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Hawaii’s Young Guns

Meet Honolulu’s new generation of gun owners.


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Britt Yap and Rod Pontemayor

Meet Honolulu’s new generation of gun owners.

Photo: Elyse Butler Mallams

Age: 30/35
From: Kunia
Occupation: Reiki healer, life coach and hypnotherapist/Histology technician
Political leanings: Independent

Guns were once a source of contention for Britt Yap and then-boyfriend Rod Pontemayor. In the weeks and months leading up to Yap’s 2011 move to California to live with Pontemayor, the couple had several heated conversations about his plans to buy a gun. 

“I was totally against it,” says Yap. “Maybe, culturally, as a Native Hawaiian, I felt there’s a history there—a lot of bloodshed because of guns. I never thought I’d be open to owning one.”

By the time Yap, 30, arrived in the Bay Area, Pontemayor, 35, had already purchased a 9 mm Glock, mostly for self-protection. Yap was still not sold. “I called my dad and I said, ‘What should I do? I don’t know how I feel about this. There’s a gun in my house,’” she says. Her dad told her something that changed her relationship with Pontemayor and to guns.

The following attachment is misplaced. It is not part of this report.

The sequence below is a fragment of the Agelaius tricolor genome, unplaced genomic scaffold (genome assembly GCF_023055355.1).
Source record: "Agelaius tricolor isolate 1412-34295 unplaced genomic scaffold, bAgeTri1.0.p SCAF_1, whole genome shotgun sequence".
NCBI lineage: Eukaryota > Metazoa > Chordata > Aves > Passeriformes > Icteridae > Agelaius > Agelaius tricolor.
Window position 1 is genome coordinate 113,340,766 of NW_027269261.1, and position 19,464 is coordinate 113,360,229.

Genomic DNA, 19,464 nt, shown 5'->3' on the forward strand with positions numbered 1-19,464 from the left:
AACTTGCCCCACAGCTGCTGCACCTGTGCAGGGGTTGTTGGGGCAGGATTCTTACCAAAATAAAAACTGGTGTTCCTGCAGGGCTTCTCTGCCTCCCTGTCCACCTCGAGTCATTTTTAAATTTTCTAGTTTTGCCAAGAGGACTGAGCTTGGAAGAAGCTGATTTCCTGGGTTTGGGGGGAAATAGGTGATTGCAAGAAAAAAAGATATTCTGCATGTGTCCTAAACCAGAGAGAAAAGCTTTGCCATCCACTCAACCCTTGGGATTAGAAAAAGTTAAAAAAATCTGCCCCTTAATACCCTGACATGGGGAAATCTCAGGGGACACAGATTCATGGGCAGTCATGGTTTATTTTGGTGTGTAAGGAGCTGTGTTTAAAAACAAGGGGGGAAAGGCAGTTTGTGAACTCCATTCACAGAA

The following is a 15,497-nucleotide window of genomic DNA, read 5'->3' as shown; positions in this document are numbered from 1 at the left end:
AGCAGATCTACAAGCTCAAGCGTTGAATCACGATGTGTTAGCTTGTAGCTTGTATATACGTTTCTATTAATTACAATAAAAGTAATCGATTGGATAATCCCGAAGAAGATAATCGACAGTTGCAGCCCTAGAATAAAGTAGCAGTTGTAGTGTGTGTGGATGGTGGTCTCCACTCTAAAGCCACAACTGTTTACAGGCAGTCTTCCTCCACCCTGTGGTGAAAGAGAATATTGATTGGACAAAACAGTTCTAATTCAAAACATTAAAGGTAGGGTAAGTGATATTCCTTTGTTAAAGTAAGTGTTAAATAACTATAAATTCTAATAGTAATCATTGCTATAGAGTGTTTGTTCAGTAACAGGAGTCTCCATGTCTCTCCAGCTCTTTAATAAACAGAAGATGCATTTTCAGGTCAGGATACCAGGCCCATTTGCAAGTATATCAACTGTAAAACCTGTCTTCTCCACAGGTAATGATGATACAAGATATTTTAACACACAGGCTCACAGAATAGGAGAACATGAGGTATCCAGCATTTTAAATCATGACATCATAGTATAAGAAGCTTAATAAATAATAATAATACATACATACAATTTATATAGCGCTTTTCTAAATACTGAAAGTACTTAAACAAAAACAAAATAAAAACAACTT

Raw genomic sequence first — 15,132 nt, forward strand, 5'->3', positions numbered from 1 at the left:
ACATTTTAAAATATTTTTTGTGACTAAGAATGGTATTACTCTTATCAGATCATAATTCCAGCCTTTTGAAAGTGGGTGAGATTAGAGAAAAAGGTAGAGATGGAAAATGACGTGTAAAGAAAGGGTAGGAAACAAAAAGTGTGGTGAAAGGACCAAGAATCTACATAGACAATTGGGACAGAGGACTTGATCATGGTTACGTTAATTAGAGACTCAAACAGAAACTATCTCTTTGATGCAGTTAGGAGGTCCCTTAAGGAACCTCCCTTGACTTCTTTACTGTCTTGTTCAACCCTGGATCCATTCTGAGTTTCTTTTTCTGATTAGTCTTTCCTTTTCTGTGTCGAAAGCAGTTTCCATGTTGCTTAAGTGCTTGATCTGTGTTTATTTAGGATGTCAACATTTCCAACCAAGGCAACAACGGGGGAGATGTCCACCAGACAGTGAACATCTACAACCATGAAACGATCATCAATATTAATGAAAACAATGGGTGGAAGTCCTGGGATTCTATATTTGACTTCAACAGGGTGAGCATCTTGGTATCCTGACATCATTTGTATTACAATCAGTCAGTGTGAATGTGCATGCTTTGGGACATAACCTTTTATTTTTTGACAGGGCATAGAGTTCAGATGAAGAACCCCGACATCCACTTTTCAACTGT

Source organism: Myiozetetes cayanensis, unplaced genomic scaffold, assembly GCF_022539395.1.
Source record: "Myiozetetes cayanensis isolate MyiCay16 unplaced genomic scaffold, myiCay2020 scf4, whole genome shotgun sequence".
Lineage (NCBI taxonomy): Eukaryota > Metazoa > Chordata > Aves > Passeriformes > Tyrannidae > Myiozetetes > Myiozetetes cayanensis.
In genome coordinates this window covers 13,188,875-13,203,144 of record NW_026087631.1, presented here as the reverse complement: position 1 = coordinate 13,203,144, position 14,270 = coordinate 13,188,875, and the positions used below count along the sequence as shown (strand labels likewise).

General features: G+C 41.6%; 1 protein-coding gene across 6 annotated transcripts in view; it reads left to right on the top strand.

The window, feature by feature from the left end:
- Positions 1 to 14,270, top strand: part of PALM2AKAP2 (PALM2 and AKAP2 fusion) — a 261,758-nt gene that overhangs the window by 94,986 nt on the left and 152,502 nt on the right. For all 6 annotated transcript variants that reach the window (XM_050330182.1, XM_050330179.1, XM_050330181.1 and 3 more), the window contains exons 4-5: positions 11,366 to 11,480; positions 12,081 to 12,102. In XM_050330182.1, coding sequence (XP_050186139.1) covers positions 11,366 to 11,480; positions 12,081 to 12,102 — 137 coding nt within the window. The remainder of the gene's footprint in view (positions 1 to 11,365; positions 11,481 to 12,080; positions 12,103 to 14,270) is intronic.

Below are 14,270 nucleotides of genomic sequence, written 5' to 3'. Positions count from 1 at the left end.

“He said, either you go all in and learn how to use it or get rid of that thing,” Yap recalls.

The couple lived a few minutes outside of Oakland, and news of constant gun violence helped her decision along. Early-morning break-ins, stories of “people getting shot up” seemed to dominate the evening television newscasts.

“He’d go off to work in the morning and I’d be home alone,” she says. “I couldn’t keep arguing about this ‘scary’ thing in our house.”

Yap went all in. She began studying for the California licensure exam and practicing at shooting ranges with Pontemayor. She eventually ended up buying her own 22-Magnum handgun.

Over the past few years, the couple has amassed nearly a dozen guns between them, split evenly between handguns and rifles, including an AR-15.  

The couple even took a tactical home defense course together taught by the San Jose Police Department’s SWAT team.  “We decided if we were going to do it, we were going to do it right,” Pontemayor says.

Now living in Royal Kunia, Yap breaks a lot of the typical gun-owner stereotypes. The Kamehameha Schools graduate and former public relations professional is now a certified reiki healer, life coach and hypnotherapist. Pontemayor, now her husband, works in healthcare.

Yap recalls how some of her close friends were “uncomfortable” with her new-found hobby when she began to post photos on social media sites.

“I’ve changed a lot of perceptions of what a gun owner looks like,” she says. “They trust us. They know we’re responsible people. We don’t force it on anyone.”

They’re now getting into archery, with a little inspiration from The Hunger Games.

“It’s cheaper. And you can actually recover your ammo,” Yap says.

Does that mean they’ll be giving up their gun hobby? Not a chance.

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Honolulu Magazine March 2019
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